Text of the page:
30 Nov 2021

Almost one-in-three UK law firms actively considering stock exchange listing, survey finds

Some 31% of firms eyeing potential share sale at some point in the next 12-18 months, according to Habour


Almost a third of UK law firms could go public over the next 12 to 18 months as they seek alternative financing options to the traditional partnership model, according to a survey by litigation funder Harbour.

Some 31% of firms said they were actively considering an initial public offering over that time frame, with a further 44% saying they were more broadly exploring the option of going public, the survey data showed. That comes after UK firm Mishcon De Reya's partners voted in September to list on the London Stock Exchange, with JPMorgan – the bank arranging the IPO – initially saying the share sale could come as soon as this quarter. Irwin Mitchell is also reported to be planning for an IPO. Harbour believes Mischon’s IPO could open the floodgates for more UK-based firms to go public.

Ellora MacPherson, chief investment officer at Harbour, said: “This survey shows a real desire by firms to access external finance to support their growth ambitions. IPOs are one way of doing this but won’t be the best fit for all firms. The survey reveals an expanding appetite amongst firms to source credit facilities from established litigation funders.”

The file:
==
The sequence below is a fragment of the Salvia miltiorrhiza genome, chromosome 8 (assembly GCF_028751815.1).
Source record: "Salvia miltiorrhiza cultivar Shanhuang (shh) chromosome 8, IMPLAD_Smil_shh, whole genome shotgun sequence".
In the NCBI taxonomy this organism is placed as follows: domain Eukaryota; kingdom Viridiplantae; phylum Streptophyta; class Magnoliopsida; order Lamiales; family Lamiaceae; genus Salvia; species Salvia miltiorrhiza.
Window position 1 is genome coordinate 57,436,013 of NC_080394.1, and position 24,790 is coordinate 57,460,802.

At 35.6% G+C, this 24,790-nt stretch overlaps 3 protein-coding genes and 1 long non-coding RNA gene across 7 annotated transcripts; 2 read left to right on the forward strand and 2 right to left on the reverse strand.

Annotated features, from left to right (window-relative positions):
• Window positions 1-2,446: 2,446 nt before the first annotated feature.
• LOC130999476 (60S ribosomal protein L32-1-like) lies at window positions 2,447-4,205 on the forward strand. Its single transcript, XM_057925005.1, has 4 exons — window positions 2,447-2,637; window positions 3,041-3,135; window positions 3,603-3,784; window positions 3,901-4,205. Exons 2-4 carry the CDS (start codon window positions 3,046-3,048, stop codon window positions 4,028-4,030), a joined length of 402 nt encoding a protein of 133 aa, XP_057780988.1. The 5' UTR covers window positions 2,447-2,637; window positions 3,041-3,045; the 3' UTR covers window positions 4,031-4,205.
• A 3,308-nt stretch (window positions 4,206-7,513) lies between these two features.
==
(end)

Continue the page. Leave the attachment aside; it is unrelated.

More than three-quarters of respondents (78%) said their firms were either in active discussions or considering accessing additional funds through a credit facility. The survey data showed that more than half of law firm partners believe the pandemic has created new growth opportunities to expand existing practice areas or develop new business lines, underscoring the need for more capital to finance that potential expansion.

UK listed firm Knights, for instance, recently announced a £60m credit line that will enable it to continue turning its M&A pipeline into new acquisitions as it pursues its regional growth strategy.

A further 80% of survey respondents said senior leadership teams should embrace innovation to accelerate growth or maintain market position. 

Kennedys, for example, this month hired UK data specialist Antonio Acuña as head of data strategy – a newly created role. Such innovation and potential increases in external financing should help counteract cost pressures from clients, which were highlighted by 86% of survey respondents.